Photographed near Langebaan in August 2008.
Our walk on the Golf Course this morning was threatened by a slight rain shower, but fortunately we persevered and were so lucky that we did. We came across a really good patch of Orange Ring (Lactarius deliciosus) mushrooms. There were enough for us to give plenty to our neighbours and we still have sufficient for a feast at lunch time. What a win!
This walking in the garden during the “Lockdown” is really proving most interesting! We see things so much more clearly, whether they be birds or flowers. We have always had many different Pelargoniums in flower, but only now do I realise how beautiful they are, so I thought I would share them with you.
On leaving Hermanus, we traveled along the Garden Route to Knysna, our first stop. Travelling on the N1, one has little time to see small birds, but the larger ones are recognisable from the car and so our list started, growing rapidly as it does when everything counts. We deviated around the lagoons at Wilderness and enjoyed the various bird hides and look-outs. Once at Knysna, we visited the Goukamma Reserve and had good sightings of African Marsh Harriers and Black-winged Lapwings flying overhead. There was also a Western Osprey over the village and the walks around Leisure Isle and along the lagoon edge at Belvedere, proved fruitful.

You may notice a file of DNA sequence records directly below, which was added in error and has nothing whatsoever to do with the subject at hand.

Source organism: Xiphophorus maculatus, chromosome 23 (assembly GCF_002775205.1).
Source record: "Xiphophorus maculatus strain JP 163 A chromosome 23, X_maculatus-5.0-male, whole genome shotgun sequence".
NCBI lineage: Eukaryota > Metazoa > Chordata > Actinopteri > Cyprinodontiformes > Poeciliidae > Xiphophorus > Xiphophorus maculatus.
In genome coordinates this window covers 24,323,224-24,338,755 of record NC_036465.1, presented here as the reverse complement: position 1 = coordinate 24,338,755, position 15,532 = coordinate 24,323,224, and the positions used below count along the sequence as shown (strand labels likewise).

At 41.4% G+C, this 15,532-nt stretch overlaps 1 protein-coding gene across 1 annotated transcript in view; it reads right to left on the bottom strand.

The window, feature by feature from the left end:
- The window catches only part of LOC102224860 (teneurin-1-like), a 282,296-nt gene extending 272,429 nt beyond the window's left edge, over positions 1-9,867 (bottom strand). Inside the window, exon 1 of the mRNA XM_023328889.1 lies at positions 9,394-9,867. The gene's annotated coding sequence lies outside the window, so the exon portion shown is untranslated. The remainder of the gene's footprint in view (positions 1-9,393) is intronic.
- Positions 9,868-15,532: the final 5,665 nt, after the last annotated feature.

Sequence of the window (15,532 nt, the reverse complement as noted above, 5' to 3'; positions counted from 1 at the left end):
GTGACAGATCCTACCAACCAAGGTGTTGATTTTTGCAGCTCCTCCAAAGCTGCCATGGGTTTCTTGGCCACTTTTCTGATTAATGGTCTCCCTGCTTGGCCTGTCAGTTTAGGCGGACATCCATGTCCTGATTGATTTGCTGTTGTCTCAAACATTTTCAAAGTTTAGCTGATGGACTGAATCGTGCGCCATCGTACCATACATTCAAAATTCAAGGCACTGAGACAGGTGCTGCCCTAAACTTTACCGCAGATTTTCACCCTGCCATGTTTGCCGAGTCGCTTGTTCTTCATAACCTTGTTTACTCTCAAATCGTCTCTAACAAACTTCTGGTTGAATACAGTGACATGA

Leaving Knysna, we traveled via Nature’s Valley, always a good forest birding spot, but did not see a lot. Our journey took us to St Francis Bay, where we were meeting up with friends for a few days of wild orchid hunting. Regrettably, the weather turned cold and wet and we were severely hampered in our field activities, but did manage to get in some birding, between the frustrated flower searching! Staying at our friend, Di’s house was a real pleasure and we were very comfortable and enjoyed some good times together!
We last walked on Perdeberg in February last year. It was beautiful, so we decided to go again, this time in Spring. It was still good but very different. There were many flowers as can be seen from the pictures below. The Gladiolus debilis was in flower and there were wonderful Adenandras along the path.
Eighteen walkers set out, but we split up as some did not want to go the whole way. We even managed to lose Piet and Martha along the way, but luckily they were found and all was well. The weather was good and the breeze in our faces on the return was welcome.
I was pleased to see a number of birds, including Black Harrier, Jackal Buzzard, Common Buzzard, Orange-breasted Sunbird, Yellow Bishop, Cape Grassbird, Grey-backed Cisticola, Rock Kestrel and Blue Crane, but I could not find the Hottentot Buttonquail, which was my aim.
For the past few days a group of very dedicated and energetic people have been gathering flowers, building displays, making arrangements, identifying specimens, printing photographs and beavering away to get this annual spectacle underway. Tomorrow is opening day, and if the images shown below are anything to go by, it is going to be a beautiful event.